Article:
Looking for some information in terms of the Tylenol Product Contamination case, specifically, were there any policy decisions that led to this crisis?© BrainMass Inc. brainmass.com May 20, 2020, 3:43 pm ad1c9bdddf
Please see response below, as well as two supporting articles. I hope this helps and take care.
Interesting question! However, the malice act of a third party perpetrator(s) is difficult to link back to policy decisions made by J&J that could have caused the crisis. Let's take a closer look through discussion and reports of the Tylenol crisis to determine if there were any gaps in policy that could have lead to the crisis.
1. Looking for some information in terms of the Tylenol Product Contamination case, specifically, - - were there any policy decisions that led to this crisis?
I did an extensive on-line search and there is no mention of policy decisions that lead to the crisis. Can you argue either way, mainly, that there were no policy decisions that lead to the crisis? Since the Tylenol crisis did not originate within the company, it is difficult to argue that it was due to policy or that policy could have prevented the crisis (as a case in point, one argument is presented below). In fact, BECAUSE it occurred outside the company set the foundation for its recovery. A company attacked by a criminal will be forgiven more quickly than one accused of being the criminal. Johnson & Johnson's actions were admirable, but logical. People were killed, so the company pulled the product from stores and encouraged consumers to throw it away (http://www.usatoday.com/news/opinion/editorials/2004-03-17-dezenhall_x.htm).
All reports argue that J&J was a victim of third party tampering. In fact, after it was established that a third-party had poisoned the capsules, J&J and Tylenol were regarded as victims of an evil act that threatened the safety of the nation's food and medicine supply, any product stacked unattended on supermarket shelves. I find it interesting, however, that a small amount of the deadly chemical of cyanide was present in a laboratory remote from the production line. However, through allowing cameras to record the manufacturing and packaging process, this notion was put to rest. However, what were the small traces doing in the laboratory (http://www.burson-marsteller.com/About_Us/Our_Heritage/our_founder/Lists/HaroldMemos/DispForm.aspx?ID=11&nodeName=Our%20Founder&SubTitle=There's%20Nothing%20New%20Under%20the%20Sun) and were they present in all the laboratories?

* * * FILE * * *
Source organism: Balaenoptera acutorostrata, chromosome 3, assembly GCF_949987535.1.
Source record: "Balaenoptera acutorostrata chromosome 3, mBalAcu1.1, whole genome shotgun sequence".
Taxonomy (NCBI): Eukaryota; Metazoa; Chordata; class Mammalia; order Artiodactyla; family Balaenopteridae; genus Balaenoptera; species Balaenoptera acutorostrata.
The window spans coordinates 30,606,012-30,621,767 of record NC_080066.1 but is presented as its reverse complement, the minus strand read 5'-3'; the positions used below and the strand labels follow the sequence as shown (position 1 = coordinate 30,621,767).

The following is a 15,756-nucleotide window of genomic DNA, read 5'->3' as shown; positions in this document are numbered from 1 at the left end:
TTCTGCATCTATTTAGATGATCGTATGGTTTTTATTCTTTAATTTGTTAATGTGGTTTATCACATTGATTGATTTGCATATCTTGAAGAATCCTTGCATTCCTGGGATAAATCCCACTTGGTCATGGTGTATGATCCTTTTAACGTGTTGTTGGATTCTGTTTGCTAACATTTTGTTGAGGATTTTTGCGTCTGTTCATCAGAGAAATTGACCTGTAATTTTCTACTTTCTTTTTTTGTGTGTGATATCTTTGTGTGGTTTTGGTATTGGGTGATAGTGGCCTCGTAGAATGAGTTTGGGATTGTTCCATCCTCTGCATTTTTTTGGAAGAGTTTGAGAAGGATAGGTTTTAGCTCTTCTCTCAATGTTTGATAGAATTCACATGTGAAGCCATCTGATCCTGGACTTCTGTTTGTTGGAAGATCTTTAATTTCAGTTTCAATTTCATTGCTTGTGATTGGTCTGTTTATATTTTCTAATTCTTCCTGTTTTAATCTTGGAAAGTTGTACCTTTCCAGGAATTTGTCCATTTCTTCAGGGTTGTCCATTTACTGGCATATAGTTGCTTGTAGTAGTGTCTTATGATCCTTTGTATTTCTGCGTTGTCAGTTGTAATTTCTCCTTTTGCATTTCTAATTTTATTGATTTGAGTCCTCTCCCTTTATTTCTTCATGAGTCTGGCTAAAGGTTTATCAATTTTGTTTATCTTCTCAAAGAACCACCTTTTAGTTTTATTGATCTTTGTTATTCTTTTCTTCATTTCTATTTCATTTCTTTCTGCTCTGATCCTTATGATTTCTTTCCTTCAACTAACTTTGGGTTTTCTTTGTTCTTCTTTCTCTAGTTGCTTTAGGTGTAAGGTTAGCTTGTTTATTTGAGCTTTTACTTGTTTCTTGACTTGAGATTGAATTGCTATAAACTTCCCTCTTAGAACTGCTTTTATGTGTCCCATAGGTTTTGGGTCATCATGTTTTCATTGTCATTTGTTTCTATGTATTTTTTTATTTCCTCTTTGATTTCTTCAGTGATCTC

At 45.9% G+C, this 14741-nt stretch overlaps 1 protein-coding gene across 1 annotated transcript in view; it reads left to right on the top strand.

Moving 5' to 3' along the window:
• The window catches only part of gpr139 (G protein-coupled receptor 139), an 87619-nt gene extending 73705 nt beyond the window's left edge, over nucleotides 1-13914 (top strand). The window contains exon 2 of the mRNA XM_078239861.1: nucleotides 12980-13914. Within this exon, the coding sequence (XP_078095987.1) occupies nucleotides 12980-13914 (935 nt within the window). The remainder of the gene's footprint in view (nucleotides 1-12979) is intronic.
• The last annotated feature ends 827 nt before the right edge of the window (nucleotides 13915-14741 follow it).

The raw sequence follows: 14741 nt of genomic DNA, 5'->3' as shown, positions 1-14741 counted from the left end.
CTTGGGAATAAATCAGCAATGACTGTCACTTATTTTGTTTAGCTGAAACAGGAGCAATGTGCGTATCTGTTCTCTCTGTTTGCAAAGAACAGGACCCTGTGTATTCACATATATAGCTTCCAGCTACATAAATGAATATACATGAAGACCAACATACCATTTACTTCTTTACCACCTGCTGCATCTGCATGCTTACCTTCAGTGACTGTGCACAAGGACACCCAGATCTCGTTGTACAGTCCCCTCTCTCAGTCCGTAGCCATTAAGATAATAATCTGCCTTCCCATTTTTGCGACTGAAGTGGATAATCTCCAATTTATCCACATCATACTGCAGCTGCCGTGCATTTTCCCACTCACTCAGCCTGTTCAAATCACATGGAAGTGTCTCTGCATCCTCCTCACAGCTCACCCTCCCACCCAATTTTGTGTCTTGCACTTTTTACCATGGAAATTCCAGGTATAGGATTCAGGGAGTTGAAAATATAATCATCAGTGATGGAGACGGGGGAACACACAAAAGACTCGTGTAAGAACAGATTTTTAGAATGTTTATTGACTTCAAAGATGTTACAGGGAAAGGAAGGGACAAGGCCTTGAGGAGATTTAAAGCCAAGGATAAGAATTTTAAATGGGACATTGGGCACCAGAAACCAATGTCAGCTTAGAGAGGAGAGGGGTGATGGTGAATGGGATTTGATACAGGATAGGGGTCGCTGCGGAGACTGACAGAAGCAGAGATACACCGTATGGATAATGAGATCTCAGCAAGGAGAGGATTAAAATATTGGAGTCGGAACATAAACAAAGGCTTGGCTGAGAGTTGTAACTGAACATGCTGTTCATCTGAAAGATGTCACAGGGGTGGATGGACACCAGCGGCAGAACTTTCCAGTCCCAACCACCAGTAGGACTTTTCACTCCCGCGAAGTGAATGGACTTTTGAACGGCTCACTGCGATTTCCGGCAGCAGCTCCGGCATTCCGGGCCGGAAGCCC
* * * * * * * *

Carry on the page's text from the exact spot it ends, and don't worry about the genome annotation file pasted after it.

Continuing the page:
However, as the tampered bottles came from different factories, and the seven deaths had all occurred in the Chicago area, the possibility of sabotage during production was ruled out. Instead, the culprit was believed to have entered various supermarkets and drug stores over a period of weeks, pilfered packages of Tylenol from the shelves, adulterated their contents with solid cyanide compound at another location, and then replaced the bottles. In addition to the five bottles, which led to the victims' deaths, three other tampered bottles were discovered (http://en.wikipedia.org/wiki/1982_Chicago_Tylenol_murders).
Prior to the crisis, the credo was written in the mid-1940's by Robert Wood Johnson, the company's leader for 50 years. Little did Johnson know, he was writing an outstanding public relations plan. Johnson saw business as having responsibilities to ...
Referring to the Tylenol Product Contamination case, this solution examines if there were any policy decisions that led to this crisis. Two supporting articles on the case are also provided.